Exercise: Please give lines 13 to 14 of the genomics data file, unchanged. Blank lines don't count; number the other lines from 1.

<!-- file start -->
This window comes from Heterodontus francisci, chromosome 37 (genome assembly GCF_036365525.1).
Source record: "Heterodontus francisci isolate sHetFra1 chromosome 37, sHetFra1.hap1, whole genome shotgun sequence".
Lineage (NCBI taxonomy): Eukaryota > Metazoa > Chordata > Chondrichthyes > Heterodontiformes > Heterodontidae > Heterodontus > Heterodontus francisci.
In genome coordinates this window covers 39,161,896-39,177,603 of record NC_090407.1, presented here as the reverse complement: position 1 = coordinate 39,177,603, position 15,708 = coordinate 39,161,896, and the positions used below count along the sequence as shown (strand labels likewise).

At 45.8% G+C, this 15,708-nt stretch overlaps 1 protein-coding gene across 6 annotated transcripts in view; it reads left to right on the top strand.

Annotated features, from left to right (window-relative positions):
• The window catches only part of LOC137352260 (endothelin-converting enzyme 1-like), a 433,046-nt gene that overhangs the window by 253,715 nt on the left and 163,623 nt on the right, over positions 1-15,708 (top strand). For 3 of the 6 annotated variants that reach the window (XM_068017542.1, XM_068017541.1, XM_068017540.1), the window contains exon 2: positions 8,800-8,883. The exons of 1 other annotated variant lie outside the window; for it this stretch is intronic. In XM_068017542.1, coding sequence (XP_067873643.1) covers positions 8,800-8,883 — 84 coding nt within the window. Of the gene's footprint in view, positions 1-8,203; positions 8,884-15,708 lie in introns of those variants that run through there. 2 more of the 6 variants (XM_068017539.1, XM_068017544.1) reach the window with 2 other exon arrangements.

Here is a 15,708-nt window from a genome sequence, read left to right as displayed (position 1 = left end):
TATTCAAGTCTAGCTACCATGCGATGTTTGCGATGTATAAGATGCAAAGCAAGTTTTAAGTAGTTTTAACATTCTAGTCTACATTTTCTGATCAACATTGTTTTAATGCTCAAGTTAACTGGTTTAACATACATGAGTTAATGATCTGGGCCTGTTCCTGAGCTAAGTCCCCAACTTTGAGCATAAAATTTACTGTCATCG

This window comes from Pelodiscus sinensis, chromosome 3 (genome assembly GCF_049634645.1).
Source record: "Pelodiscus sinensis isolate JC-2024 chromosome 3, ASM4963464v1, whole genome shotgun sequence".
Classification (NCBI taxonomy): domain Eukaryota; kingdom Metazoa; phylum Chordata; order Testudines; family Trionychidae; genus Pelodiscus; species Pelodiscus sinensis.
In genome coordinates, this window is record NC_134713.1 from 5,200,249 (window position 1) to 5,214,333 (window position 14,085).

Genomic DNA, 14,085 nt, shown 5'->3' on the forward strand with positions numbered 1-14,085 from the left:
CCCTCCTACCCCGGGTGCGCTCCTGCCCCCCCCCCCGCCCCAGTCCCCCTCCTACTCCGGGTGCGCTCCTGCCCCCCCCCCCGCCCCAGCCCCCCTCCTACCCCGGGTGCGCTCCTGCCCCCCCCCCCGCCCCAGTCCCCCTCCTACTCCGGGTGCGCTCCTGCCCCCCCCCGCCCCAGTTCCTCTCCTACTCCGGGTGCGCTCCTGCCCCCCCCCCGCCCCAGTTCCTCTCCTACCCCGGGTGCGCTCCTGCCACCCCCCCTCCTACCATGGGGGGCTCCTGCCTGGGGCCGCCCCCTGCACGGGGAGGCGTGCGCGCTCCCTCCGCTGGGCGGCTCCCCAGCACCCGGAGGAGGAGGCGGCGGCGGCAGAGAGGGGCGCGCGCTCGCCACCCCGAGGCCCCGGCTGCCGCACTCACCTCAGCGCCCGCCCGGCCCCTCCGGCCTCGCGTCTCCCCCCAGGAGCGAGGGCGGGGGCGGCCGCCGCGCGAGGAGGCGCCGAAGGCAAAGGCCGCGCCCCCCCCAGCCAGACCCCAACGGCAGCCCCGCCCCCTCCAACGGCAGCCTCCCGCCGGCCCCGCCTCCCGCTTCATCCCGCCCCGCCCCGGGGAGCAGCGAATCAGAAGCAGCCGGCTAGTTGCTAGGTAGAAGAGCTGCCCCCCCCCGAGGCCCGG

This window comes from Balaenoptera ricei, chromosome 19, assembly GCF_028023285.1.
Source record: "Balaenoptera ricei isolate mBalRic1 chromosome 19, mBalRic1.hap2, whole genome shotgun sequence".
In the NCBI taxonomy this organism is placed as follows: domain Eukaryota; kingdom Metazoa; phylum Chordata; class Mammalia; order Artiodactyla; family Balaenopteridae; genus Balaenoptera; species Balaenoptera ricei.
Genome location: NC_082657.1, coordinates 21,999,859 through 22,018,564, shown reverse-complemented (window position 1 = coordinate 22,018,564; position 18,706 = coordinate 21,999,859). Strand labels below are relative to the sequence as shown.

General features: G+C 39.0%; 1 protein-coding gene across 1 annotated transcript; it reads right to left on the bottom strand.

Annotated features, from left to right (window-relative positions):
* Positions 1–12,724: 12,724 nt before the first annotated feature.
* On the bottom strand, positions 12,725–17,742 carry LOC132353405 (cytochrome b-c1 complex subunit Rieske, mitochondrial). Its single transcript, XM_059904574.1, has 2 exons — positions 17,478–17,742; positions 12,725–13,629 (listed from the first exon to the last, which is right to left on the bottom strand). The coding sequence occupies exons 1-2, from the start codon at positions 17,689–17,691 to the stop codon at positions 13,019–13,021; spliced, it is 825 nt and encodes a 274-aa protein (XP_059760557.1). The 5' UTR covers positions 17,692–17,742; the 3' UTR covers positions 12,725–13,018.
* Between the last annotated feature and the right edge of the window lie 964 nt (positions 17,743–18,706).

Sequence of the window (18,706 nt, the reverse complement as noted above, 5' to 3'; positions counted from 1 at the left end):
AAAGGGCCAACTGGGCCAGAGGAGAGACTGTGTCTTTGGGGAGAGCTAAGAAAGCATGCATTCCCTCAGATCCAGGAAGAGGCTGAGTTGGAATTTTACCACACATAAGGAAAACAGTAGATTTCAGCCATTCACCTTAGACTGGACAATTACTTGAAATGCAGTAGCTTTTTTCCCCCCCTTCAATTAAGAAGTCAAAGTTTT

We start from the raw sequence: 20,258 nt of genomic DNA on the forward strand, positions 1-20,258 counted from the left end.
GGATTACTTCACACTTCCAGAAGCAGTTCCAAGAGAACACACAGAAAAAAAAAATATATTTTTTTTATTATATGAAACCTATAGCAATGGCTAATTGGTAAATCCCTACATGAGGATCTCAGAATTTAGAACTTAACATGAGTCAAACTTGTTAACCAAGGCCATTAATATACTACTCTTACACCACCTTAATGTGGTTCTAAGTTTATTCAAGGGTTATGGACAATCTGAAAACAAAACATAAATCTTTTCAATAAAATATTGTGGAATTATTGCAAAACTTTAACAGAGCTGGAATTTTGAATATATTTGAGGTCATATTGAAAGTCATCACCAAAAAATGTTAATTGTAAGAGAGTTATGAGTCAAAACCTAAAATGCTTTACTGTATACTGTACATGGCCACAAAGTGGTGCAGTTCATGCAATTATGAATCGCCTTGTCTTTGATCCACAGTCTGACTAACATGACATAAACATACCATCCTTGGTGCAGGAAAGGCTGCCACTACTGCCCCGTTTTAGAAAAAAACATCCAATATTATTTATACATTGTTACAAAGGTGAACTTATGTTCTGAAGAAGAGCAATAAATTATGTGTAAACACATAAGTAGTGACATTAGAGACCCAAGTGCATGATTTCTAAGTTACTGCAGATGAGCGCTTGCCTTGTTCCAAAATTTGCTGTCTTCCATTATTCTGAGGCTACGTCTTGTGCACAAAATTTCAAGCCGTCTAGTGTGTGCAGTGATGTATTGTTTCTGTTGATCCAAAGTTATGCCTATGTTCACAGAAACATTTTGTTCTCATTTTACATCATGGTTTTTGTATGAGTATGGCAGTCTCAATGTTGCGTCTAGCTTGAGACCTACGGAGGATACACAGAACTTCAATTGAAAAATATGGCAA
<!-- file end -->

In genome coordinates, this window is record NC_134713.1 from 5,200,249 (window position 1) to 5,214,333 (window position 14,085).

Genomic DNA, 14,085 nt, shown 5'->3' on the forward strand with positions numbered 1-14,085 from the left: